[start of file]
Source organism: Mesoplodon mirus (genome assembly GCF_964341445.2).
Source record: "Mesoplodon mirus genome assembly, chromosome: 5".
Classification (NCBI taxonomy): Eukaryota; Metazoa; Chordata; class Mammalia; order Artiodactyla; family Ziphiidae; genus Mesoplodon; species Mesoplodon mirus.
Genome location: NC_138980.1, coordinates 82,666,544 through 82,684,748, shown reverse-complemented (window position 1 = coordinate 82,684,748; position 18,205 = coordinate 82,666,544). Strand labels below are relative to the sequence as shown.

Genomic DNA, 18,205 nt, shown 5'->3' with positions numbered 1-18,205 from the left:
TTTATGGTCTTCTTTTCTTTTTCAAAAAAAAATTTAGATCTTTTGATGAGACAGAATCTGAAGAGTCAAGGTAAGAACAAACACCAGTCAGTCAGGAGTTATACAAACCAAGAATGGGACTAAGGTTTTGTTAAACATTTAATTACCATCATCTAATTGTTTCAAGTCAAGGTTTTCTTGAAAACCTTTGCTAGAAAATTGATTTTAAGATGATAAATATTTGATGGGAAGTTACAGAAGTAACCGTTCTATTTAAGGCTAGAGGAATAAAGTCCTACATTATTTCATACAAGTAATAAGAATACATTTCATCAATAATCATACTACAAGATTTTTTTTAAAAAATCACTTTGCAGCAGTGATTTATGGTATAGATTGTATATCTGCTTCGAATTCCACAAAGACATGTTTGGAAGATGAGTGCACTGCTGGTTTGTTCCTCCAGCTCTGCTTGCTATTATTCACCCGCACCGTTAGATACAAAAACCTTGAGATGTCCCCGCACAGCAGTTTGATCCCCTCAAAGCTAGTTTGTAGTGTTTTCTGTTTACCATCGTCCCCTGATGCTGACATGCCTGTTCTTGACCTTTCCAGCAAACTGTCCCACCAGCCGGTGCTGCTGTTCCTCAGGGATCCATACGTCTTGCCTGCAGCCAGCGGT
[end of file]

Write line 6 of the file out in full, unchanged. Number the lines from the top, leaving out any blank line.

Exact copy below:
TTTATGGTCTTCTTTTCTTTTTCAAAAAAAAATTTAGATCTTTTGATGAGACAGAATCTGAAGAGTCAAGGTAAGAACAAACACCAGTCAGTCAGGAGTTATACAAACCAAGAATGGGACTAAGGTTTTGTTAAACATTTAATTACCATCATCTAATTGTTTCAAGTCAAGGTTTTCTTGAAAACCTTTGCTAGAAAATTGATTTTAAGATGATAAATATTTGATGGGAAGTTACAGAAGTAACCGTTCTATTTAAGGCTAGAGGAATAAAGTCCTACATTATTTCATACAAGTAATAAGAATACATTTCATCAATAATCATACTACAAGATTTTTTTTAAAAAATCACTTTGCAGCAGTGATTTATGGTATAGATTGTATATCTGCTTCGAATTCCACAAAGACATGTTTGGAAGATGAGTGCACTGCTGGTTTGTTCCTCCAGCTCTGCTTGCTATTATTCACCCGCACCGTTAGATACAAAAACCTTGAGATGTCCCCGCACAGCAGTTTGATCCCCTCAAAGCTAGTTTGTAGTGTTTTCTGTTTACCATCGTCCCCTGATGCTGACATGCCTGTTCTTGACCTTTCCAGCAAACTGTCCCACCAGCCGGTGCTGCTGTTCCTCAGGGATCCATACGTCTTGCCTGCAGCCAGCGGT